Either of those inevitably beats any recommendation you get online because, first and foremost, every pontoon boat is different. With that out of the way, these are the boat tow rope attachment setups that I typically find to be the most stable and have given me zero issues consistently:
- As said above, use a Y-harness on the tube eyes if you’re tubing. If it doesn’t fit the holes, consider shackling the tubes instead, since the rope will likely go through the shackle.
This video should give you a better way to visualize what I’m talking about. Find a rope with three points of attachments, two for the boat and one for the tube.
Question Of The Week – How To Tow Behind An Outboard Boat Without A Ski Pole
- For skiing, feel free to use the tow bar.
If you haven’t got one yet, take the time to install ski tow bar on pontoon boat. The sturdier, the better, and make sure it mounts on the transom – not the deck!
Ways to Attach a Tow Rope to a Pontoon Boat
Now that you’re aware of all your options, it’s time to start learning how to attach tow harness to boat.
In my search on YouTube, I found a handful of videos that show some of the solid ways to connect a tow rope to a pontoon boat’s tow bar.
This knot is fairly easy to do and can be done in seconds once you get the hang of it. It also ensures the rope won’t come off. Pull the rope through the eyelet on the boat, then around it, then pull the middle of the rope through the eyelet’s middle.
This video is more complete as it shows another way to do it. Use a slip knot on the rope end attaching to the boat, then loop and tie the other end around the ring on the tube.
When I’m tying to the eyelets or certain tie-down points, the following video demonstrates the kind of sturdy knot that has always worked for me in such a setup:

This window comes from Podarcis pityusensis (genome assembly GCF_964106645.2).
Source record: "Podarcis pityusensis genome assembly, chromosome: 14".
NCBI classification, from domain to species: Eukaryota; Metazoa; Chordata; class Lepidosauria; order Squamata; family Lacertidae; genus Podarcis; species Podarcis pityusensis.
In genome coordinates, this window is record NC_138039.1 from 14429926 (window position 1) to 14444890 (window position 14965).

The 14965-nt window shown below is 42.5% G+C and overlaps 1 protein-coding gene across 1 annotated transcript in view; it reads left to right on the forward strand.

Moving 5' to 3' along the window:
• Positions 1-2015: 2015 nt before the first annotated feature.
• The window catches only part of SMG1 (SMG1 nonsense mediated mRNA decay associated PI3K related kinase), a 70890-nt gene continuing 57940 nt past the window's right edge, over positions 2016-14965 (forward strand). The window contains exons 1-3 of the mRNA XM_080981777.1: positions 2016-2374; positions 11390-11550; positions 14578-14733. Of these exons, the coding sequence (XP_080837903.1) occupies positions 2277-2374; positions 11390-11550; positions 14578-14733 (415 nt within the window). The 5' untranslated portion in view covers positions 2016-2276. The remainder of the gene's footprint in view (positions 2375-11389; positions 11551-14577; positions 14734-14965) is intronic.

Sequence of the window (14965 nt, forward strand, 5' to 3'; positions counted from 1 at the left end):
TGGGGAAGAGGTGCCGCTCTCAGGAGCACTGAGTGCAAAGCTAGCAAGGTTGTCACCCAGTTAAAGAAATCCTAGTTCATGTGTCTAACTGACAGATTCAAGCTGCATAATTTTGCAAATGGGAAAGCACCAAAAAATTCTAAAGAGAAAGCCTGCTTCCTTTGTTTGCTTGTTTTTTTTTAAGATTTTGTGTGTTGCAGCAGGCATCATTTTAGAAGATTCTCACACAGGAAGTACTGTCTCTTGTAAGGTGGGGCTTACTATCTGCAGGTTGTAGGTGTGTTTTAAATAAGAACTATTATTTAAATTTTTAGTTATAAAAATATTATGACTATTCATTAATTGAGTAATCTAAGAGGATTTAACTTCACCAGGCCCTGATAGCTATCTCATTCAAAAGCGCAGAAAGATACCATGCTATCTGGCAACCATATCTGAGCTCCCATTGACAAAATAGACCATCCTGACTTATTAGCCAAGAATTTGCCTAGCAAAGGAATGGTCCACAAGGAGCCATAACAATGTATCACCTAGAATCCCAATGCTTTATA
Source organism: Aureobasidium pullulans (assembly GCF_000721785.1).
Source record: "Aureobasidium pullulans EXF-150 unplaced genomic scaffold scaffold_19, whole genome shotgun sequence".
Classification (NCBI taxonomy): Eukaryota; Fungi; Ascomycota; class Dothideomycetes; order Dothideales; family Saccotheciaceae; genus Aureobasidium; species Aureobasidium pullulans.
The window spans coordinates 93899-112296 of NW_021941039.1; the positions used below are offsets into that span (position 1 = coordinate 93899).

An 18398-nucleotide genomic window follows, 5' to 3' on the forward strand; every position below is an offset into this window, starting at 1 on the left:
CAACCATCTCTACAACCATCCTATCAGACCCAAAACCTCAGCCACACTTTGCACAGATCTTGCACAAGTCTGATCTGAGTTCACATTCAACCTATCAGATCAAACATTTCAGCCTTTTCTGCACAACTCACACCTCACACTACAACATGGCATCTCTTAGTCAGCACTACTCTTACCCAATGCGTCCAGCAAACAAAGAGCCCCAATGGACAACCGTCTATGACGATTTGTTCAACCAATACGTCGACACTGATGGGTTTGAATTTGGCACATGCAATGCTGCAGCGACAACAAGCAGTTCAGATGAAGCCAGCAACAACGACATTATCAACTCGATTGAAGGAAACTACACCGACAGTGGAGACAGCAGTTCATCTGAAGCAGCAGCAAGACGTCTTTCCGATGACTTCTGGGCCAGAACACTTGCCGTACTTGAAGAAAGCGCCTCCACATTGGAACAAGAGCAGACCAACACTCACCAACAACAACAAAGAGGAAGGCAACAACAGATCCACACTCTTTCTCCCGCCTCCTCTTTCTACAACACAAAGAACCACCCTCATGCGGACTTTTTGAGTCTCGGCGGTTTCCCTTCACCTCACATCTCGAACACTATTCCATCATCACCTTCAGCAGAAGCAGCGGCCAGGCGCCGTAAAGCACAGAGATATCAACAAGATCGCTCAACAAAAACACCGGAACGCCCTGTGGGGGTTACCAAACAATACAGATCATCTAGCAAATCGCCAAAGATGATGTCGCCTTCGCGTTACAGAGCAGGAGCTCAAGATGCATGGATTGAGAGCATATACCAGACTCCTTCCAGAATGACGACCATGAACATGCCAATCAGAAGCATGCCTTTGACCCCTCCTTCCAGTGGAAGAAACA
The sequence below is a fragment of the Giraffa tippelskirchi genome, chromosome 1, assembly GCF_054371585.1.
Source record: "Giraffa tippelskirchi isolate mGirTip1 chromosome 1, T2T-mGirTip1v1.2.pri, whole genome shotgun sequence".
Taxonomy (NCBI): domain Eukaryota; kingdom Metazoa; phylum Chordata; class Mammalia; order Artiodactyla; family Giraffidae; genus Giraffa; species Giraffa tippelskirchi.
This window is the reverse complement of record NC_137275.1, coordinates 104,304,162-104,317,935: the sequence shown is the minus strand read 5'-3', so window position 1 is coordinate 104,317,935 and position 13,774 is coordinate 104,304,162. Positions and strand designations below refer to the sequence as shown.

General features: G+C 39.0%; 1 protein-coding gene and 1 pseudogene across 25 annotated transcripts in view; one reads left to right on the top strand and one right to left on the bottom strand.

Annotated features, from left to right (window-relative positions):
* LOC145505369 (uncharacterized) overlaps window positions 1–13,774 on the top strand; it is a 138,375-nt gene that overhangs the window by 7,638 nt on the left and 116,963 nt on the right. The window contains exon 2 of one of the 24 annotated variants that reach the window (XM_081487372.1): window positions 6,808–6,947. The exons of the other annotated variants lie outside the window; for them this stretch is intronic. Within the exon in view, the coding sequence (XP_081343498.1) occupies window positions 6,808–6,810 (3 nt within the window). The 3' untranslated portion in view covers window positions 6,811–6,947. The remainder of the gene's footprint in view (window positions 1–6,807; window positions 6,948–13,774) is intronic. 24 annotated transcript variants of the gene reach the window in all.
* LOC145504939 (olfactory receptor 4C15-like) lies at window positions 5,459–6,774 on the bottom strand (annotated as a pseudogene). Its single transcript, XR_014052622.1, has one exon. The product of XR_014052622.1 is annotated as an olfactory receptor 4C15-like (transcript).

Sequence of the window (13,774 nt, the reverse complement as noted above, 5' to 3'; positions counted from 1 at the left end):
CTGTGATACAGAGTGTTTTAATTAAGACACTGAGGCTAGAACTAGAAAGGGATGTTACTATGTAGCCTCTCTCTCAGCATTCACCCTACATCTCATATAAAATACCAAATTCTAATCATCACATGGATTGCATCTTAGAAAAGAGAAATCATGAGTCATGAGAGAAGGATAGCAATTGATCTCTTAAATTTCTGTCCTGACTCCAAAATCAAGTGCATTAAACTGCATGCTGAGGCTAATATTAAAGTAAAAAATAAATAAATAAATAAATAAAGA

Shackles are pretty straightforward to use, as proven by the first video I shared above. I highly recommend them if you’re still testing the waters when tubing.
Feel free to try each of the methods out or make better modifications over time to add to sturdiness and, in turn, safety.
Can I Pull a Tube Without a Tow Bar?
Yes. You can tie the rope to the stern cleats instead, but make sure the tube is not too heavy for the boat and the cleats are secure.
So, to sum up my proven ways on how to attach a tow rope to a pontoon boat:
- Tie to the tow bar if you’re skiing.
- Rely on tube eyes if you’re tubing.
- Use an actual tow rope. For tubing, go for Y-harnesses or ropes specifically made for tubing.
- Master a couple of the knots and tying techniques in the videos I shared here.
Take the time to remember these tips and practice them, so you’ll have peace of mind and loads of fun every time you take your vessel and family out for that much-needed adrenaline rush.
“My intention from the first day establishing Boating Basics Online is to provide as much help as possible for boaters who want to experience a first safe and convenient trip. So feel free to join us and share your beautiful journeys to the sea!”